All sky-watchers are hoping that comet ISON is spectacular when it emerges from the solar glare. there is no guarantee on this, we just do not know. But it could be as pretty as comet Ikeya-Seki or comet McNaught, both of which became far brighter after perihelion passage.If this does happen the question is where to go to photograph the comet. A week ago I found that ISON was slightly behind the ridge from the Mauna Kea VIS. Not badly, but enough to delay when I could acquire the comet and start taking photos.
This recent Saturday I only went partway up the Mauna Kea access road, just high enough to be clear of the clouds and haze. There is a turnoff on the east side of the road just above the cattle guard at about 8,000 ft, one mile below Hale Pohaku. Plenty of room to park a vehicle or two and plenty of level ground to take photos from.
Winter might just be starting in Hawai’i. A fall storm dropped the season’s first snow on the summit of Mauna Kea this afternoon. Not much, just enough to turn the summit white. I had to scrape the frozen snow from the windshield to free the wipers before I could drive down.
We got 1.2″ of rain at the house, quite a bit when you consider we get 10″ a year in the shadow of the mountain. I am headed back to the summit tomorrow morning, wondering what we will find, this storm is just starting.
Guardrails? What is the problem? It is only a few hundred feet to the switchback below. As if taking all of the fun out of Saddle Road is not enough.I suppose the addition is not such a bad idea, the road is a little safer.
Mauna Kea Support Services is overseeing the addition of guardrails on quite a few of the more dangerous places on the summit road. This includes the lower side of each of the hairpin turns for the switchbacks. Notable curves are getting the same treatment.
The new rail locations include the spot where a red jeep went off the road a few years ago, killing the driver and a passenger.
MKSS had made a number of safety improvements to the mountain facilities over the last few months, part of a concerted effort. New speed bumps at the visitor center, guardrails, and plans for new signage along the road.
Visitor and observatory traffic on the mountain is increasing, so is the attention from state officials. With the new comprehensive management plan in place, and groundbreaking for TMT not far off, now is a good time for it.
The latest segment of the new Saddle Road opened this last weekend. From mile post 42 all the way to Mamalahoa Highway we have an all new highway to drive. The road follows a new route, straight for the coast instead of climbing up and over the ridge at Waiki’i. As a result Saddle Road comes out at a new intersection three miles south of the Waikoloa intersection. The old road remains, now demoted to a ranch access road, no longer labeled Highway 200 at the intersection.I finally got a chance to drive the new section late in the week while commuting to and from the summit of Mauna Kea. My reaction to the new section? It is smooth, fast and boring.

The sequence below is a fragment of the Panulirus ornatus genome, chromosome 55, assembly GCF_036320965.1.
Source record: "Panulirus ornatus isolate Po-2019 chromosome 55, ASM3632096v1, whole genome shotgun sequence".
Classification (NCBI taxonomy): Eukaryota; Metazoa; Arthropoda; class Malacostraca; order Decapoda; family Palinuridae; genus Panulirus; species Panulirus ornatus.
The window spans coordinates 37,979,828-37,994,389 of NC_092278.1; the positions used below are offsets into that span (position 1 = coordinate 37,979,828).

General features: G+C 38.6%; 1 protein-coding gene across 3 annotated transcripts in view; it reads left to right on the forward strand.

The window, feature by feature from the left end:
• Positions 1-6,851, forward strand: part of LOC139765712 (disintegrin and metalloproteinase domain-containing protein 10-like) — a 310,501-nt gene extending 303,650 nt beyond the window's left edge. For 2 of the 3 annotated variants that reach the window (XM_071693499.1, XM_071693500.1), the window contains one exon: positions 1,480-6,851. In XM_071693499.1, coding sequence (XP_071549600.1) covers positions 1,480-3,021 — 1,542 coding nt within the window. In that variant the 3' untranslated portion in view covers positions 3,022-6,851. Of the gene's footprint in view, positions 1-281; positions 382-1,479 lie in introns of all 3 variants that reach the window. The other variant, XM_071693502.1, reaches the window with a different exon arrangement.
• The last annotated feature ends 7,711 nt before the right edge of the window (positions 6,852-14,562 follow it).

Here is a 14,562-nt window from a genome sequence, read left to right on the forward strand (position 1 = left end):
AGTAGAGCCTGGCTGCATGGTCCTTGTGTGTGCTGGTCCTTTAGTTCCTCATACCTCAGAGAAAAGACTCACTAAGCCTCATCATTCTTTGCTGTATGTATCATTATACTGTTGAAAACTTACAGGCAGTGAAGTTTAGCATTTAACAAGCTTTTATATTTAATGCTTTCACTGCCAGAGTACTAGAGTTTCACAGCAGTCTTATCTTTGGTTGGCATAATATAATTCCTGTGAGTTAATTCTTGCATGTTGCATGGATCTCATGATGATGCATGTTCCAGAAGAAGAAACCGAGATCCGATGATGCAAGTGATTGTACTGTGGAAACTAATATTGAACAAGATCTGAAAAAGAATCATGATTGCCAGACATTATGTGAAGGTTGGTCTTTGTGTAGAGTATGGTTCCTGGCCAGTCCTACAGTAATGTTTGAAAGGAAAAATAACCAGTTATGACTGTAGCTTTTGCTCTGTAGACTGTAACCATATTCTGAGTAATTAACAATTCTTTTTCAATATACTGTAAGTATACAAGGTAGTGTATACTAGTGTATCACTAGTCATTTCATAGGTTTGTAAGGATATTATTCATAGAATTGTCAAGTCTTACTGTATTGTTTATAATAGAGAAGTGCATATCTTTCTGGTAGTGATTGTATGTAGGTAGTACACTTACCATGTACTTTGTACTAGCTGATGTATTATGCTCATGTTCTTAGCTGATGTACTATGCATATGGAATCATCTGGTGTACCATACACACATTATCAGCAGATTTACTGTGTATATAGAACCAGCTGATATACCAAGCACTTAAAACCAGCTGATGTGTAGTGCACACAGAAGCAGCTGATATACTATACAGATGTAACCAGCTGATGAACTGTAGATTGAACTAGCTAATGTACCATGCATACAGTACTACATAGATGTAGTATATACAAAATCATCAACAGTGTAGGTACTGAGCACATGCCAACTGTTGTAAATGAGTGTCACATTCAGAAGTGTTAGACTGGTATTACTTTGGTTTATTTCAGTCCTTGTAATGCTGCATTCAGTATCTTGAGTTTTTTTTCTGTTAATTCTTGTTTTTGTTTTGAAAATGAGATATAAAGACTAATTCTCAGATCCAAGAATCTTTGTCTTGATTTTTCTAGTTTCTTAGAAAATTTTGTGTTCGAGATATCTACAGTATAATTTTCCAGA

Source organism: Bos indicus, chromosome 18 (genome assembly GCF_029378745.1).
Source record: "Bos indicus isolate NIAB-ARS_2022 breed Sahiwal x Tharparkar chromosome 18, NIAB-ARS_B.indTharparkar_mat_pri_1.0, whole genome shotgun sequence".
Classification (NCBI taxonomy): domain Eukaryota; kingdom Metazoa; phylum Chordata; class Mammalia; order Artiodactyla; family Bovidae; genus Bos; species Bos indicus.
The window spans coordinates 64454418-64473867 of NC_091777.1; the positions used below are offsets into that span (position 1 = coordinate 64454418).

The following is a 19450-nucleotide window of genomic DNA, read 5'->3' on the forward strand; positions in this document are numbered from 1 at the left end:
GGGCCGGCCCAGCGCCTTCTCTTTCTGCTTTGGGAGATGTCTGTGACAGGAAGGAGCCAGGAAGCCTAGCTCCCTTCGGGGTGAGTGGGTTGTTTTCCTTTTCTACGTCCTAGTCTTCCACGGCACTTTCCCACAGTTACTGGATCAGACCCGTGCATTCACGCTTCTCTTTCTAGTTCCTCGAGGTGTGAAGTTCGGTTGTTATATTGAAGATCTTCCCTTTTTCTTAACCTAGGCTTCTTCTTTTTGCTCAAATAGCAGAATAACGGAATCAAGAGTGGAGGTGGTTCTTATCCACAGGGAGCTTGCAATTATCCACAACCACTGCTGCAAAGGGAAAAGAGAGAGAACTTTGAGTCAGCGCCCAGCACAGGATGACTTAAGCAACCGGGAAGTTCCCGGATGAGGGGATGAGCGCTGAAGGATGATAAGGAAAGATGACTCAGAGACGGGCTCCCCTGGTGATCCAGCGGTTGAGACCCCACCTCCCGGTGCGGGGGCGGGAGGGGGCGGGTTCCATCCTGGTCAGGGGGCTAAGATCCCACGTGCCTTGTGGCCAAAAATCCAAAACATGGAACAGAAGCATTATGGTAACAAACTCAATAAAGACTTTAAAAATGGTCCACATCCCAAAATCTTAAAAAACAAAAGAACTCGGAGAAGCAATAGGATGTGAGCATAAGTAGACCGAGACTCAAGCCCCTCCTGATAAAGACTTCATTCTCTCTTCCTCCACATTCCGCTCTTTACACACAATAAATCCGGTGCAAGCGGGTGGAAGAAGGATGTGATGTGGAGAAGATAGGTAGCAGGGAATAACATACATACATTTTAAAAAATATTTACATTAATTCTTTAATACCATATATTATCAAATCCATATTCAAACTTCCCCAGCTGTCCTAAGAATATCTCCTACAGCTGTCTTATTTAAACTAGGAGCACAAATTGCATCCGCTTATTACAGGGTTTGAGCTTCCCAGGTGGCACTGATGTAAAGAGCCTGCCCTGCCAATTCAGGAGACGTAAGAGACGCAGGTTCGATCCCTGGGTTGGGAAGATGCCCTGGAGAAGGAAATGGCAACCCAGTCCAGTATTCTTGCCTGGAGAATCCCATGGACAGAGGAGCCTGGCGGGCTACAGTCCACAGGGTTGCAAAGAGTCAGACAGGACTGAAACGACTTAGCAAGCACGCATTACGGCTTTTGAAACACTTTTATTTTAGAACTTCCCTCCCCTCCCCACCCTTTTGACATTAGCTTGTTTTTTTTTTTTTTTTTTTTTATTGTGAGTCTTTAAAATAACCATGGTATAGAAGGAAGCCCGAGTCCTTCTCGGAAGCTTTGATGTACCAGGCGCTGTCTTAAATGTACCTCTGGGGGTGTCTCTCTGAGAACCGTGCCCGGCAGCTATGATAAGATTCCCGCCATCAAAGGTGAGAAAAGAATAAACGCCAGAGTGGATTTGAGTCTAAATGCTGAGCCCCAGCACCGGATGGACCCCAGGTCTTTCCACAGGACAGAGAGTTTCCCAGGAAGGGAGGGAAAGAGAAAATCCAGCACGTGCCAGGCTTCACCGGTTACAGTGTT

There are no blind curves. There are no one-way yields over narrow bridges! No more roller coaster, no slamming the curves at Kilohana. There is even a passing lane all the way up the steep grades. No more thrills and scares while passing the water trucks in no-passing zones. It is just boring!
And much safer I suppose.
What was the Saddle Road of infamy is now the best highway on the island. You can still travel the old segment if you do want a taste of the old Saddle, but most traffic is using the new road. Word from our management is that Keck vehicles are to drive the new road. It is a few miles longer when traveling from Waimea, taking about the same time considering the higher speed limits. For those traveling from Kona or Waikoloa it is substantially shorter.
Boring and safer? I will just have to deal with safer.
So I check the Mauna Kea webcams. The VLBA antenna? Aimed South?
Friday marked another important step forward for the future of astronomical discovery and economic opportunity on Hawaii Island. The Hawaiian Board of Land and Natural Resources (BLNR) announced that it has granted a permit to the Thirty Meter Telescope (TMT) project to build and operate the next-generation observatory near the summit of Mauna Kea.With this approval, the BLNR has recognized TMT’s goal of responsible development and environmental stewardship of Mauna Kea in close partnership with local interests. The carefully considered conditions in the permit help ensure the protection of sensitive environments in Hawaii.
“Over the last several years, the TMT project has welcomed the support it has received from all sectors of the Hawaiian community, from education to cultural to business to labor,” said Sandra Dawson, TMT’s Manager of Hawaii Community Affairs. “We look forward to beginning construction and becoming a neighbor of the outstanding observatories on Mauna Kea.”
Beaches? Tropical gardens? The volcano? Yeah, BTDT, not what I came to Hawaiʻi for. Visiting Mauna Kea is at the top of the list for some folks who visit our island, a priority I can fully understand. Even better? Bring a camera to this spectacular mountain. After six years of working on Mauna Kea I still carry a camera and find new shots. Some of the most fascinating photographic opportunities occur after the Sun has set. For those who pursue shots in the dark, long exposure photography, the summit provides a setting that is worth the effort to shoot.The summit is open after dark, but not unconditionally, I need to stress some explanations concerning that. Officially the Mauna Kea Comprehensive Management Plan limits public recreational use to ½hour before dawn and ½hour after dark. This has not been strictly enforced any time in my experience on the mountain. There is no gate in use, you will see people drive up the summit road in the middle of the night.
So what are the real rules for summit access after dark?